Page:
The Best and Worst of 2017

President Donald Trump capped off his year by signing comprehensive tax reform. (Screen capture, YouTube, ABC News)

It was the best of times and the worst of times; 2017 brought an end to the Obama administration, a blame tour by Hillary Rodham Clinton, Donald Trump entered the White House, the stock market soared to new heights, the media descended to new lows.

And now it’s coming to an end. Looking back on the past 12 months, here are some of the good and bad things that shaped the year.

Good: President Trump hit the ground running, naming Gen. James Mattis as Defense Secretary, appointing Neil Gorsuch to the Supreme Court, and instead of apologizing for America, he set the wheels in motion to fulfill his vow to make the country great again.

Bad: Clinton traveled the country on a “book tour” that became a blame game. She was trying to remain relevant and explain the unthinkable loss to Trump the previous November.

Good: The economy began moving. Jobs were created. Unemployment declined.

Bad: The dominant media relentlessly criticized the new president, revealing a visceral bias that may have irreparably damaged the only thing the press really has going for it: Credibility.

Good: Mass murder mastermind Charles Manson died in prison, albeit having lived decades longer than the victims of his followers.

Bad: Revelations about the Clinton campaign and the Democratic National Committee surfaced, but were virtually ignored by the “mainstream” press.

Good: An eight-year White House effort to erode gun rights came to an abrupt halt and the gun prohibition lobby lost its Rose Garden bully pulpit, at least for the time being.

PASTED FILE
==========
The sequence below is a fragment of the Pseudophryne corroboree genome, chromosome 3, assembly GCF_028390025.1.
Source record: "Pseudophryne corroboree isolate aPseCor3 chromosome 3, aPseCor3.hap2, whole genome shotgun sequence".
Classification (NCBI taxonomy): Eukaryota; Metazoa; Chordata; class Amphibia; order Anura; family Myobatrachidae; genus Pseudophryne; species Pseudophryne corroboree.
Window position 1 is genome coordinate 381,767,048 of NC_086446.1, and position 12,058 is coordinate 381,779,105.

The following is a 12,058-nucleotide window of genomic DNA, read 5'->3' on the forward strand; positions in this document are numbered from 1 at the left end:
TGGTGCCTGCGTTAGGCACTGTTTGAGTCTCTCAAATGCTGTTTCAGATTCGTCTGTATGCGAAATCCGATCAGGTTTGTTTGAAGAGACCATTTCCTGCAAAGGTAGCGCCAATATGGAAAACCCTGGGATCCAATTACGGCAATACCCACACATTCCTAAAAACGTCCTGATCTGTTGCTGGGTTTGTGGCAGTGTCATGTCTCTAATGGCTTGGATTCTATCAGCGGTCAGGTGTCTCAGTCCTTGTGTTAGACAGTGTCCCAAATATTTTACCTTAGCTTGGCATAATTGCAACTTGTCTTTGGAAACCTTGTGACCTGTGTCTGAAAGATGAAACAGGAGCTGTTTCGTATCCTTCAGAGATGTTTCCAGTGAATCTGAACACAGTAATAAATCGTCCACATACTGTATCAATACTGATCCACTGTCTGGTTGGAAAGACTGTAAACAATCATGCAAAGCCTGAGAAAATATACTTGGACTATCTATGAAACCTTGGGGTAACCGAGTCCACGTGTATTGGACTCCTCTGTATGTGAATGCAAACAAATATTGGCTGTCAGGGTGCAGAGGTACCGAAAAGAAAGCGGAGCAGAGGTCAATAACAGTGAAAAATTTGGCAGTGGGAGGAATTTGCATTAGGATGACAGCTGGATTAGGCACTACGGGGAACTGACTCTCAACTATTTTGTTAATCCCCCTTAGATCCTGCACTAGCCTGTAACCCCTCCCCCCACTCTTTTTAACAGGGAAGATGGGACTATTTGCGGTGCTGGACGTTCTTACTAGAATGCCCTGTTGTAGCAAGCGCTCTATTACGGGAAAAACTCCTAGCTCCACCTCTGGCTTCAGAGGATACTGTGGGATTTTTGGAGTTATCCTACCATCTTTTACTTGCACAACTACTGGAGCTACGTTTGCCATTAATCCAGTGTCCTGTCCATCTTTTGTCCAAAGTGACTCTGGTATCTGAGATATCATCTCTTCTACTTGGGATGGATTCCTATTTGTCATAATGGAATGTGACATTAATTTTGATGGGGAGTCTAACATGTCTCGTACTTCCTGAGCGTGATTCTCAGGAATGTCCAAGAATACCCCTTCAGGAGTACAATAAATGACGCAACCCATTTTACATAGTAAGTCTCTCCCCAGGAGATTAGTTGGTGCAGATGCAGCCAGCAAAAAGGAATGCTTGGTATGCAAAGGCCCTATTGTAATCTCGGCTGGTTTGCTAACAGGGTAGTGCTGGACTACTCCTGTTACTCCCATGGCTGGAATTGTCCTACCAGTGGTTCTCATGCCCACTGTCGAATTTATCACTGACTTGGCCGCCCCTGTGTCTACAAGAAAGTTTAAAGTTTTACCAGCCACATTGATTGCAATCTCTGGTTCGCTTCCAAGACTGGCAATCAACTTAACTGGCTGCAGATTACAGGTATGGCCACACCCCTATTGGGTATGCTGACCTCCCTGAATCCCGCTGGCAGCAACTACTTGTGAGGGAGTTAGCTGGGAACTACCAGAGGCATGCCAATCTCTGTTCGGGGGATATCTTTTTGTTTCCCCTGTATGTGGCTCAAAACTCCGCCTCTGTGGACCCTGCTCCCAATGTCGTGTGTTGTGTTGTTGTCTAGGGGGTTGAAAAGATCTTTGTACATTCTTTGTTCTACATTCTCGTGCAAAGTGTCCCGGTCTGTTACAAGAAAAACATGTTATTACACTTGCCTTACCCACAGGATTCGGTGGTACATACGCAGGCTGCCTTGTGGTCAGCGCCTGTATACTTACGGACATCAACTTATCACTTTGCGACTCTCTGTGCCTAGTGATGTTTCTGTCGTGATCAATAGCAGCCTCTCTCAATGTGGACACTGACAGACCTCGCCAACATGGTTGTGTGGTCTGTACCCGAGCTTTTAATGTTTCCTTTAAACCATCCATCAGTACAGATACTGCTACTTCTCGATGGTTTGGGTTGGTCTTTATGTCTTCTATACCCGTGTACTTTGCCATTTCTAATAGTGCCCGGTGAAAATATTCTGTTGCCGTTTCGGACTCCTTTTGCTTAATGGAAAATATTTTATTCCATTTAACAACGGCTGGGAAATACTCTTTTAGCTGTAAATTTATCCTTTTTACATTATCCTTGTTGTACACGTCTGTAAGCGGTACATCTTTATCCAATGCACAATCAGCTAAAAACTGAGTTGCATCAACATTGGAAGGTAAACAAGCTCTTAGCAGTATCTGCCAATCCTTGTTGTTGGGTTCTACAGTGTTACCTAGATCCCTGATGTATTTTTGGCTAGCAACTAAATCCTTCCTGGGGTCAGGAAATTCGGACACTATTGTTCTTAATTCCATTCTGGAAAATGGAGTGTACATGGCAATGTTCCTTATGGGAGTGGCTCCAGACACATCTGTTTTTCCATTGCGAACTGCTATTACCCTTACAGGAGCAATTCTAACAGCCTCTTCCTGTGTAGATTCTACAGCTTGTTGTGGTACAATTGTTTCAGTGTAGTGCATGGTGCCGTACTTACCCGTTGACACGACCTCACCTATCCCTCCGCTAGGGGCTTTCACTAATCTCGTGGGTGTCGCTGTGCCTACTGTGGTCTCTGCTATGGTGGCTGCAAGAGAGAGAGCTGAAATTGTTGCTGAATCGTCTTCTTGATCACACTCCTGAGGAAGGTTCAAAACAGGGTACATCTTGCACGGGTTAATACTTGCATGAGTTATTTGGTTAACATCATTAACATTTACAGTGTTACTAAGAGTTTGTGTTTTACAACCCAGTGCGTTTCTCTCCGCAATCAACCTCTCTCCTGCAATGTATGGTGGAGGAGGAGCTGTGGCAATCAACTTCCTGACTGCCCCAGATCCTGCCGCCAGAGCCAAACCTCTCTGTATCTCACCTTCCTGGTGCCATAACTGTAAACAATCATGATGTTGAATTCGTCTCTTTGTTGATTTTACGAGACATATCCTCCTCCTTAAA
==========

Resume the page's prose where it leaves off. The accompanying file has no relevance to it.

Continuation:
Bad: For the first time in years, the firearms industry slowed down, even though the state-level war on Second Amendment rights continues with full financing from wealthy elitists like Michael Bloomberg. There has been no resolution of the Fast & Furious gun walking scandal.

Good: The Trump administration began carefully reversing policies of the previous administration. Gone is the policy of “strategic patience” toward terrorists. In its place is the crushing of ISIS.

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Bad: Capitol Hill Republicans could not seem to get their act together. Arizona Sen. John McCain seemed far too eager to derail health care reform. North Korea continued to push the envelope with provocative missile launches. A would-be terrorist used a rental truck to kill several people on a popular bike trail in New York City. Another would-be terrorist failed in an attempted suicide bombing in the Big Apple.

Good: The president traveled to the Middle East and the Far East and he didn’t bow to anybody. He warned the United Nations that if North Korea launches an attack on US territory or U.S. allies, it will be obliterated. Ambassador Nikki Haley ripped the UN over its attitude toward Israel, stunning delegates and the media.

Bad: Two mass shootings marred the year, in Las Vegas and Sutherland Springs, demonstrating that gun control laws do not prevent determined people from committing mass mayhem.

Good: At Sutherland Springs, a legally-armed private citizen confronted the gunman, using the very kind of semi-auto rifle that anti-gunners want banned.

Bad: Sexual harassment scandals erupted from coast to coast, bringing down Hollywood magnates and Capitol Hill careerists. The Seattle mayor resigned, an Alabama GOP candidate lost an election and a veteran morning network news anchor was fired.

Good: Congress passed a massive tax reform package that knocked out a cornerstone of Obamacare: the insurance mandate and penalty. The House of Representatives passed national concealed carry reciprocity.

Bad: The Senate did not seem interested in reciprocity, and put the issue over into 2018 as the GOP majority shrank. Baltimore’s murder numbers climbed, Chicago’s bloodbath continues but to a slower degree.

Good: As the year draws to a close, we’re all here to tell one another we made it through on this side of the grass.

Bad: The year isn’t over quite yet.

Thanks for reading.